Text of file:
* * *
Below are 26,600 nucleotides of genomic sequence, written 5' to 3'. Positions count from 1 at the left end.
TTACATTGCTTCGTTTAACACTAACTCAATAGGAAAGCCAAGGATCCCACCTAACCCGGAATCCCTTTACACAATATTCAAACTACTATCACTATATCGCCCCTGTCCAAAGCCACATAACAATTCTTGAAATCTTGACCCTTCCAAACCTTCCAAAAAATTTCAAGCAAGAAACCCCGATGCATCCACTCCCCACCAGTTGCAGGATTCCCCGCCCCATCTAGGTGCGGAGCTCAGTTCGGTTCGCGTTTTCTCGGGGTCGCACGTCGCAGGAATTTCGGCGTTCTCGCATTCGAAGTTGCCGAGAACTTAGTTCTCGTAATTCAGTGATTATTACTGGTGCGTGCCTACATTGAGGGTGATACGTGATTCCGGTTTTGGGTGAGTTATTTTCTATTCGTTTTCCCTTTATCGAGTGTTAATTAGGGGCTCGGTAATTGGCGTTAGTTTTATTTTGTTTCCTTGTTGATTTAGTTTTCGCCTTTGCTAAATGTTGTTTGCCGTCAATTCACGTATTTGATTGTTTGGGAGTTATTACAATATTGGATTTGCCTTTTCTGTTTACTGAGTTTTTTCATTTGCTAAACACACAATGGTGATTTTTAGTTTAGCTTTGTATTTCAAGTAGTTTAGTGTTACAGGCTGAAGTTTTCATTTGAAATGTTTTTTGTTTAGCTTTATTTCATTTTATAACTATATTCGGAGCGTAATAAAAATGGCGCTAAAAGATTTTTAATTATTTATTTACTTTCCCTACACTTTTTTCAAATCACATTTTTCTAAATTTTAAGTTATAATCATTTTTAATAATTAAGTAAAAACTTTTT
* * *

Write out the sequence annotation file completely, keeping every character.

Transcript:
Below are 26,600 nucleotides of genomic sequence, written 5' to 3'. Positions count from 1 at the left end.
TTACATTGCTTCGTTTAACACTAACTCAATAGGAAAGCCAAGGATCCCACCTAACCCGGAATCCCTTTACACAATATTCAAACTACTATCACTATATCGCCCCTGTCCAAAGCCACATAACAATTCTTGAAATCTTGACCCTTCCAAACCTTCCAAAAAATTTCAAGCAAGAAACCCCGATGCATCCACTCCCCACCAGTTGCAGGATTCCCCGCCCCATCTAGGTGCGGAGCTCAGTTCGGTTCGCGTTTTCTCGGGGTCGCACGTCGCAGGAATTTCGGCGTTCTCGCATTCGAAGTTGCCGAGAACTTAGTTCTCGTAATTCAGTGATTATTACTGGTGCGTGCCTACATTGAGGGTGATACGTGATTCCGGTTTTGGGTGAGTTATTTTCTATTCGTTTTCCCTTTATCGAGTGTTAATTAGGGGCTCGGTAATTGGCGTTAGTTTTATTTTGTTTCCTTGTTGATTTAGTTTTCGCCTTTGCTAAATGTTGTTTGCCGTCAATTCACGTATTTGATTGTTTGGGAGTTATTACAATATTGGATTTGCCTTTTCTGTTTACTGAGTTTTTTCATTTGCTAAACACACAATGGTGATTTTTAGTTTAGCTTTGTATTTCAAGTAGTTTAGTGTTACAGGCTGAAGTTTTCATTTGAAATGTTTTTTGTTTAGCTTTATTTCATTTTATAACTATATTCGGAGCGTAATAAAAATGGCGCTAAAAGATTTTTAATTATTTATTTACTTTCCCTACACTTTTTTCAAATCACATTTTTCTAAATTTTAAGTTATAATCATTTTTAATAATTAAGTAAAAACTTTTT